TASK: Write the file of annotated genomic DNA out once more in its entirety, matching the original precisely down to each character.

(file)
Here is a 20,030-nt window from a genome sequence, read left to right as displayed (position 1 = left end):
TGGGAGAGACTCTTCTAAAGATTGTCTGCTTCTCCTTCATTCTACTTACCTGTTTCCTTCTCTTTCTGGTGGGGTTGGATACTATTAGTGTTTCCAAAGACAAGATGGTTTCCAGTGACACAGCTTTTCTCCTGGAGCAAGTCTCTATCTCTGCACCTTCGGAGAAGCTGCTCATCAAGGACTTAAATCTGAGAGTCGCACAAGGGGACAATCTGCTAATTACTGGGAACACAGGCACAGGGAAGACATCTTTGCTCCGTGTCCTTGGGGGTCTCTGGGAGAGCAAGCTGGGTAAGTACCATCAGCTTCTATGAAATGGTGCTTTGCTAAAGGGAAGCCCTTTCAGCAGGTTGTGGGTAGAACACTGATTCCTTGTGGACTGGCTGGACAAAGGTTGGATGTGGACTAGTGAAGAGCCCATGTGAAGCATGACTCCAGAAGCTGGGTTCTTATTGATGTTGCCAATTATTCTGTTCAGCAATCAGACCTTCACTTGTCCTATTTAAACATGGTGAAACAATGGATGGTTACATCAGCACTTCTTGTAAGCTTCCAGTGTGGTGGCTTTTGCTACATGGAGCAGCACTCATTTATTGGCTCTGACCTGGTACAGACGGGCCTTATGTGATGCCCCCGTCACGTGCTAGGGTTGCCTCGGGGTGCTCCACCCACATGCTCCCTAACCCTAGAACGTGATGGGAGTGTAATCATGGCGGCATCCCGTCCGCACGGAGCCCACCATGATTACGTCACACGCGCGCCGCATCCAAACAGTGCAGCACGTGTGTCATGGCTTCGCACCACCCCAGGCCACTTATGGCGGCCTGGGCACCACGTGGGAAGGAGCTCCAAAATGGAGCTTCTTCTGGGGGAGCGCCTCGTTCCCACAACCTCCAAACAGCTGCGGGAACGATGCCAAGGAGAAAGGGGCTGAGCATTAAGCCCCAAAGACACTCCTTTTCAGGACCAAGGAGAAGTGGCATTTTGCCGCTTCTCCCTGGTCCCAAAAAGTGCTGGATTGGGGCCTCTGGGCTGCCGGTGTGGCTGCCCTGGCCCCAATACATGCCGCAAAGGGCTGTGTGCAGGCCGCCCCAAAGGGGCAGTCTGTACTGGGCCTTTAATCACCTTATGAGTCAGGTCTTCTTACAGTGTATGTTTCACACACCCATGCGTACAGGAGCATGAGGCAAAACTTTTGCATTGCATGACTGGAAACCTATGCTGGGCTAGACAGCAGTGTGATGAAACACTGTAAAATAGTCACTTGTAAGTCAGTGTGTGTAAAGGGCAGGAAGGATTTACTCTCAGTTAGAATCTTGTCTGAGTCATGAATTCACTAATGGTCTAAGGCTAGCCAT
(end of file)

Here is a 20,030-nt window from a genome sequence, read left to right as displayed (position 1 = left end):
TGGGAGAGACTCTTCTAAAGATTGTCTGCTTCTCCTTCATTCTACTTACCTGTTTCCTTCTCTTTCTGGTGGGGTTGGATACTATTAGTGTTTCCAAAGACAAGATGGTTTCCAGTGACACAGCTTTTCTCCTGGAGCAAGTCTCTATCTCTGCACCTTCGGAGAAGCTGCTCATCAAGGACTTAAATCTGAGAGTCGCACAAGGGGACAATCTGCTAATTACTGGGAACACAGGCACAGGGAAGACATCTTTGCTCCGTGTCCTTGGGGGTCTCTGGGAGAGCAAGCTGGGTAAGTACCATCAGCTTCTATGAAATGGTGCTTTGCTAAAGGGAAGCCCTTTCAGCAGGTTGTGGGTAGAACACTGATTCCTTGTGGACTGGCTGGACAAAGGTTGGATGTGGACTAGTGAAGAGCCCATGTGAAGCATGACTCCAGAAGCTGGGTTCTTATTGATGTTGCCAATTATTCTGTTCAGCAATCAGACCTTCACTTGTCCTATTTAAACATGGTGAAACAATGGATGGTTACATCAGCACTTCTTGTAAGCTTCCAGTGTGGTGGCTTTTGCTACATGGAGCAGCACTCATTTATTGGCTCTGACCTGGTACAGACGGGCCTTATGTGATGCCCCCGTCACGTGCTAGGGTTGCCTCGGGGTGCTCCACCCACATGCTCCCTAACCCTAGAACGTGATGGGAGTGTAATCATGGCGGCATCCCGTCCGCACGGAGCCCACCATGATTACGTCACACGCGCGCCGCATCCAAACAGTGCAGCACGTGTGTCATGGCTTCGCACCACCCCAGGCCACTTATGGCGGCCTGGGCACCACGTGGGAAGGAGCTCCAAAATGGAGCTTCTTCTGGGGGAGCGCCTCGTTCCCACAACCTCCAAACAGCTGCGGGAACGATGCCAAGGAGAAAGGGGCTGAGCATTAAGCCCCAAAGACACTCCTTTTCAGGACCAAGGAGAAGTGGCATTTTGCCGCTTCTCCCTGGTCCCAAAAAGTGCTGGATTGGGGCCTCTGGGCTGCCGGTGTGGCTGCCCTGGCCCCAATACATGCCGCAAAGGGCTGTGTGCAGGCCGCCCCAAAGGGGCAGTCTGTACTGGGCCTTTAATCACCTTATGAGTCAGGTCTTCTTACAGTGTATGTTTCACACACCCATGCGTACAGGAGCATGAGGCAAAACTTTTGCATTGCATGACTGGAAACCTATGCTGGGCTAGACAGCAGTGTGATGAAACACTGTAAAATAGTCACTTGTAAGTCAGTGTGTGTAAAGGGCAGGAAGGATTTACTCTCAGTTAGAATCTTGTCTGAGTCATGAATTCACTAATGGTCTAAGGCTAGCCAT